Europe and Germany were assigned the roles of prestige markets in the company's business plan. For the critics of genetic engineering, this is not just about hundreds of thousands of hectares planted with corn, rape, soy or cotton, but about making headway in the fields in general. When Lüttmer-Ouazane started working for Monsanto 10 years ago, her goal was to see 40,000 hectares (99,000 acres) cultivated with Monsanto's MON 810 corn by 2009. It did not seem to be such an unattainable goal, representing as it did only about 1 percent of all land planted with corn in Germany. And yet Monsanto ended up falling well short of that goal.
While GM corn is grown on about 30 million hectares (74 million acres) in the United States, Canada and Argentina, and about an additional 3 million hectares (7.4 million acres) in South Africa, Brazil and the Philippines, only about 4,000 hectares (9,900 acres) of GM corn were registered by German farmers with the Federal Office of Consumer Protection and Food Safety. Lüttmer-Ouazane miscalculated -- in many respects. She had hoped to find substantial supporters among Germany's politicians, but found very few. Only members of the pro-business Free Democrats or the Federal Ministry for Education and Research occasionally speak out in favor of promoting green genetic engineering. It has almost been a replay of familiar arguments from previous debates, for example about the phasing out of nuclear energy or about proposals to build the Transrapid high-speed train in Germany. Proponents argue that green genetic engineering is also a key technology, and that it plays an important role in demonstrating Germany's future viability. But these are weak arguments that just come across as vague speculation about the future.
The vast majority of politicians remained unconvinced. They saw no reason to support a company that uses a highly controversial technology to create a product rejected by the majority of Germans. Lobbying work, which can be successful and reliable in markets like the United States, did not produce the desired results in Germany. Many organizations in both Berlin and the states were engaged to help generate a greater acceptance for green genetic engineering: Organizations like InnoPlanta in the eastern state of Saxony-Anhalt, the German Crop Protection and Fertilizer Industries Association in Frankfurt am Main and Europabio in Brussels. Their members have attempted to find a sympathetic ear for the cause among members of parliament.
In January 2007, representatives of the major political parties gathered at the state parliament in the eastern state of Brandenburg to hear a group of US experts explain the benefits of green genetic engineering to them. The main speaker was American genetic corn farmer Don Thompson, while his wife, Jill Long Thompson, a former Under Secretary of Agriculture, was available to address possible "legislative issues." But lobbyists for green genetic engineering cannot claim any real successes. "We expressed our views on the issue when the Genetic Engineering Law was written," says Lüttmer-Ouazane, "but we cannot be satisfied with the outcome."
(Eds:On Jan. 25, 2008 the German parliament, the Bundestag, voted in favor of an amendment to the Genetic Engineering Law. In the future, fields of GM and conventional corn would have to be separated by a distance of at least 150 meters. In the case of organic corn that minimum distance doubles to 300 meters. The law's liability provisions continued to stipulate that farmers who plant GM crops are liable for loss of income suffered by neighboring conventional farmers as a result of the GM presence.)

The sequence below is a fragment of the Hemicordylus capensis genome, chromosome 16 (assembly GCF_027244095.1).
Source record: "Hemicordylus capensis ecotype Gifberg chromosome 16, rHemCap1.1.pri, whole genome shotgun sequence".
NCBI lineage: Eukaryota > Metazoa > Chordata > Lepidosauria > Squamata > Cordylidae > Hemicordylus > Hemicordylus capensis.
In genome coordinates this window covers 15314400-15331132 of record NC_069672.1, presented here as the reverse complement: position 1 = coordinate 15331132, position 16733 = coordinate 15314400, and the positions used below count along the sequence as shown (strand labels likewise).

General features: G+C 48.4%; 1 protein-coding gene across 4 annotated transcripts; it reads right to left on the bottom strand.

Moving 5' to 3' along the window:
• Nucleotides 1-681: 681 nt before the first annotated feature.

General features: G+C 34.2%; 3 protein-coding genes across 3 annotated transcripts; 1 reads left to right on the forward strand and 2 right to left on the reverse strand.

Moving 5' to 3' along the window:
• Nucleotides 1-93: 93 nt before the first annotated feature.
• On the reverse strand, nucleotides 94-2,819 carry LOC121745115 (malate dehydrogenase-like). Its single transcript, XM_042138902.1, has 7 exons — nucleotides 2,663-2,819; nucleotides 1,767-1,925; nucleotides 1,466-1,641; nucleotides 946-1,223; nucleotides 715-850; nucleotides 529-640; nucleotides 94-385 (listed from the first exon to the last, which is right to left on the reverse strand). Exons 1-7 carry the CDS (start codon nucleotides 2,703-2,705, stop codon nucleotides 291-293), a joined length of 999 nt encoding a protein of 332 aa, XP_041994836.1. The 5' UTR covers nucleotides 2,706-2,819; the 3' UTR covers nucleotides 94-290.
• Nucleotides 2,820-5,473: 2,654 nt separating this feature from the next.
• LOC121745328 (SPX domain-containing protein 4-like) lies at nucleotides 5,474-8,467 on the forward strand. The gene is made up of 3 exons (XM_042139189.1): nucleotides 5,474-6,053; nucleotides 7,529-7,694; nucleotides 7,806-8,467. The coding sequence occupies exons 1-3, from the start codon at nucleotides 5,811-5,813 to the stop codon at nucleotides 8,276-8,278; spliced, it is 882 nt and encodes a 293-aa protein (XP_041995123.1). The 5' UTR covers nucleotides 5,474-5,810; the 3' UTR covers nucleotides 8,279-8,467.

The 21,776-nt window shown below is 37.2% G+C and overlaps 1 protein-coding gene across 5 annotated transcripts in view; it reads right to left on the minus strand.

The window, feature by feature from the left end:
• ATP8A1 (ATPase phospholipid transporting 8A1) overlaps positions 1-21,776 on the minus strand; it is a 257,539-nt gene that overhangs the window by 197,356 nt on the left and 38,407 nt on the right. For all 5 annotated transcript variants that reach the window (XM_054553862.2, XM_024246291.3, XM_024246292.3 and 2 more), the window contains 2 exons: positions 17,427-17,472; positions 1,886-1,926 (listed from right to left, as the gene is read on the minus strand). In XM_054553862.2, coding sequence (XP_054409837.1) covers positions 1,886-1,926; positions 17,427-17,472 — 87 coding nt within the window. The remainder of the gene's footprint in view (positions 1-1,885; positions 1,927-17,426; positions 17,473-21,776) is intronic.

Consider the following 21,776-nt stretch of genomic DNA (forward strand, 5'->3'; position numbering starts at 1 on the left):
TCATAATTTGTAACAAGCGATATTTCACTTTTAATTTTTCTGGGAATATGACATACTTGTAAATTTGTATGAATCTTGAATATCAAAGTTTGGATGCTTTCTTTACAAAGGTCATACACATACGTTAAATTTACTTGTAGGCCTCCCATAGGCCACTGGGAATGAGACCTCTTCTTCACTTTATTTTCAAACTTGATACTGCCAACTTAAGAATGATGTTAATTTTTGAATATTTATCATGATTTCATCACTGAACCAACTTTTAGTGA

According to Lüttmer-Ouazane, the liability rules impose a one-sided burden on farmers willing to give green genetic engineering a chance. These farmers are faced with considerable bureaucratic red tape, says Lüttmer-Ouazane, and the required spacing between GM corn and conventional or organic corn is too large. Lüttmer-Ouazane is no friend of Berlin's political machinery and its results. But the politicians are not her only problem. She also encounters adversaries in places that do not look like centers of political resistance. A few weeks ago, Michael Grolm was standing on a tower high above Tonndorf in the eastern state of Thuringia, and high above the castle where he lives. Reaching Grolm requires walking up wooden steps that are crooked and worn from the previous generations that have climbed up to the top of this tower. Made of rough-cut stones, the tower is so old that is was depicted in paintings dating back to the Renaissance. The castle was first mentioned in writings from the 13th century and it is a protected landmark today. And, with its moat and its walls, it is also a bastion against change.
About 60 men, women and children live there. Three years ago, they formed a cooperative and purchased the castle, which was empty at the time. Now an alternative cultural center is taking shape there, including an ecological Ark. For Grolm, this demonstrates that old ways have a right to exist, and that they do not have to be watered down to make way for something new. There is probably no other place that suits him as well as this castle community. Grolm has been living here since the project began, and he plans to stay forever. He has even picked out his gravesite -- in a back meadow filled with scattered fruit trees. "Over there," says Grolm, pointing from the tower to a spot outside the castle walls. "There is still some neglected grassland over there, extremely rich in species that are hard to find nowadays. All you have to do is throw some chemical fertilizer on it and it's finished." The meadow orchards are adjacent to the grassland and in the summer, Grolm places a few beehives among the trees.